Using pandas to plot data in Python | Opensource.com

Using pandas to plot data in Python

Pandas is a hugely popular Python data manipulation library. Learn how to use its API to plot data.

Two pandas sitting in bamboo
Image by : 
Victoria White. Modified by Opensource.com. CC BY-SA 4.0
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In this series of articles on Python-based plotting libraries, we're going to have a conceptual look at plots using pandas, the hugely popular Python data manipulation library. Pandas is a standard tool in Python for scalably transforming data, and it has also become a popular way to import and export from CSV and Excel formats.

    On top of all that, it also contains a very nice plotting API. This is extremely convenient—you already have your data in a pandas DataFrame, so why not use the same library to plot it?

    In this series, we'll be making the same multi-bar plot in each library so we can compare how they work. The data we'll use is UK election results from 1966 to 2020:

    Data that plots itself

    Before we go further, note that you may need to tune your Python environment to get this code to run, including the following. 

    • Running a recent version of Python (instructions for LinuxMac, and Windows)
    • Verify you're running a version of Python that works with these libraries

    The data is available online and can be imported using pandas:

    import pandas as pd
    df = pd.read_csv('https://anvil.works/blog/img/plotting-in-python/uk-election-results.csv')

    Now we're ready to go. We've seen some impressively simple APIs in this series of articles, but pandas has to take the crown.

    To plot a bar plot with a group for each party and year on the x-axis, I simply need to do this:

    import matplotlib.pyplot as plt
       
    ax = df.plot.bar(x='year')
       
    plt.show()

    Four lines—definitely the tersest multi-bar plot we've created in this series.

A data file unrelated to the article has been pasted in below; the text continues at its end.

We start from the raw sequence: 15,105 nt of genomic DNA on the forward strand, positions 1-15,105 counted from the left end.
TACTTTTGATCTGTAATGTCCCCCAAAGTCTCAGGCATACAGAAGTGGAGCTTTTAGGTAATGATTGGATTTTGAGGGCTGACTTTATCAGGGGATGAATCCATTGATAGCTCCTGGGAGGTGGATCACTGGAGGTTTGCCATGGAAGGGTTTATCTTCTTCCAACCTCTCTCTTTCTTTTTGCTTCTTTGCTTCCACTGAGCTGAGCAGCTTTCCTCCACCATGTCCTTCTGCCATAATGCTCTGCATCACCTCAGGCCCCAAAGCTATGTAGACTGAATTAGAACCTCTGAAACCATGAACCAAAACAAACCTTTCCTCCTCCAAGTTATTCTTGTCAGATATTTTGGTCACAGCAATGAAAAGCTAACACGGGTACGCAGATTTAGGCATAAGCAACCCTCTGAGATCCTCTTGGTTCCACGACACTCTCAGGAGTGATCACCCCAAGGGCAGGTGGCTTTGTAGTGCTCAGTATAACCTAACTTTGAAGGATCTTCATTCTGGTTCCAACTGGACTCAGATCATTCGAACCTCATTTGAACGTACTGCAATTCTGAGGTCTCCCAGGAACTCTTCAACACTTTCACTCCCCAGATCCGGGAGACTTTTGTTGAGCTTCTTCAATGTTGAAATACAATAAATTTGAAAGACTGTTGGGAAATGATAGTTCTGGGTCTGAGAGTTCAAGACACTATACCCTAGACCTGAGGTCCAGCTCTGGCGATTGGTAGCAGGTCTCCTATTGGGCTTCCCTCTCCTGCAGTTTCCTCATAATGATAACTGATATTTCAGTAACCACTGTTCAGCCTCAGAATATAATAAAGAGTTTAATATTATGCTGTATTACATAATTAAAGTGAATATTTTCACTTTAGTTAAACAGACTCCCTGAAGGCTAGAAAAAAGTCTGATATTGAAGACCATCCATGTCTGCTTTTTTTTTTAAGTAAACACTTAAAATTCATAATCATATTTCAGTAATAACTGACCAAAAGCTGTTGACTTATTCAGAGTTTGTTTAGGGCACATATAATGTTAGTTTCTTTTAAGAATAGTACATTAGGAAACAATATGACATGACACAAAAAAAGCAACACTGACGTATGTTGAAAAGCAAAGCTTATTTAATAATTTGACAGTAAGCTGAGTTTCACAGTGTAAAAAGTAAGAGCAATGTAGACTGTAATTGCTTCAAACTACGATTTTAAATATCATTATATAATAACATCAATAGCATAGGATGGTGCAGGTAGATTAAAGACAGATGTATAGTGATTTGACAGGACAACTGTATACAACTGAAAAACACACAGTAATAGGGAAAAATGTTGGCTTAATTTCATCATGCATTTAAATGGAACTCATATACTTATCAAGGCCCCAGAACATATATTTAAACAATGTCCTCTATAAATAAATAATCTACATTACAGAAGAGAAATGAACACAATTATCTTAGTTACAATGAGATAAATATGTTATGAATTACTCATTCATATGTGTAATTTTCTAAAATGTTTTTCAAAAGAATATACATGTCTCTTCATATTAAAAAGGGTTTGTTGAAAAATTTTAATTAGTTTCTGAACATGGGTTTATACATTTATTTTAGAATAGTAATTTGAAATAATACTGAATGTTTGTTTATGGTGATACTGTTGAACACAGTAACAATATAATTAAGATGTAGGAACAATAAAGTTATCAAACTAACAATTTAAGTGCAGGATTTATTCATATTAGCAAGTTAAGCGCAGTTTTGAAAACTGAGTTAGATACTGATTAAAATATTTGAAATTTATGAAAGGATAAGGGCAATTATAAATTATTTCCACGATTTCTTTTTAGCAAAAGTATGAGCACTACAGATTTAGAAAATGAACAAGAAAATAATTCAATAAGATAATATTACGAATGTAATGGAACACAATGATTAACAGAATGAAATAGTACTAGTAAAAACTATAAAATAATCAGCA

I’m using my data in wide form, meaning there’s one column per political party:

            year  conservative  labour  liberal  others
    0       1966           253     364       12       1
    1       1970           330     287        6       7
    2   Feb 1974           297     301       14      18
    ..       ...           ...     ...      ...     ...
    12      2015           330     232        8      80
    13      2017           317     262       12      59
    14      2019           365     202       11      72

    This means pandas automatically knows how I want my bars grouped, and if I wanted them grouped differently, pandas makes it easy to restructure my DataFrame.

    As with Seaborn, pandas' plotting feature is an abstraction on top of Matplotlib, which is why you call Matplotlib's plt.show() function to actually produce the plot.

    Here's what it looks like:

    Looks great, especially considering how easy it was! Let's style it to look just like the Matplotlib example.

    Styling it

    We can easily tweak the styling by accessing the underlying Matplotlib methods.

    Firstly, we can color our bars by passing a Matplotlib colormap into the plotting function:

    from matplotlib.colors import ListedColormap
    cmap = ListedColormap(['#0343df', '#e50000', '#ffff14', '#929591'])
    ax = df.plot.bar(x='year', colormap=cmap)

    And we can set up axis labels and titles using the return value of the plotting function—it's simply a Matplotlib Axis object.

    ax.set_xlabel(None)
    ax.set_ylabel('Seats')
    ax.set_title('UK election results')

    Here's what it looks like now:

    That's pretty much identical to the Matplotlib version shown above but in 8 lines of code rather than 16! My inner code golfer is very pleased.

    Abstractions must be escapable

    As with Seaborn, the ability to drop down and access Matplotlib APIs to do the detailed tweaking was really helpful. This is a great example of giving an abstraction escape hatches to make it powerful as well as simple.


    This article is based on How to make plots using Pandas on Anvil's blog and is reused with permission.

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    About the author

    Shaun Taylor-Morgan - Shaun started programming in earnest by simulating burning fusion plasmas in the world's biggest laser system. He fell in love with Python as a data analysis tool, and has never looked back. Now he wants to turn everything into Python.

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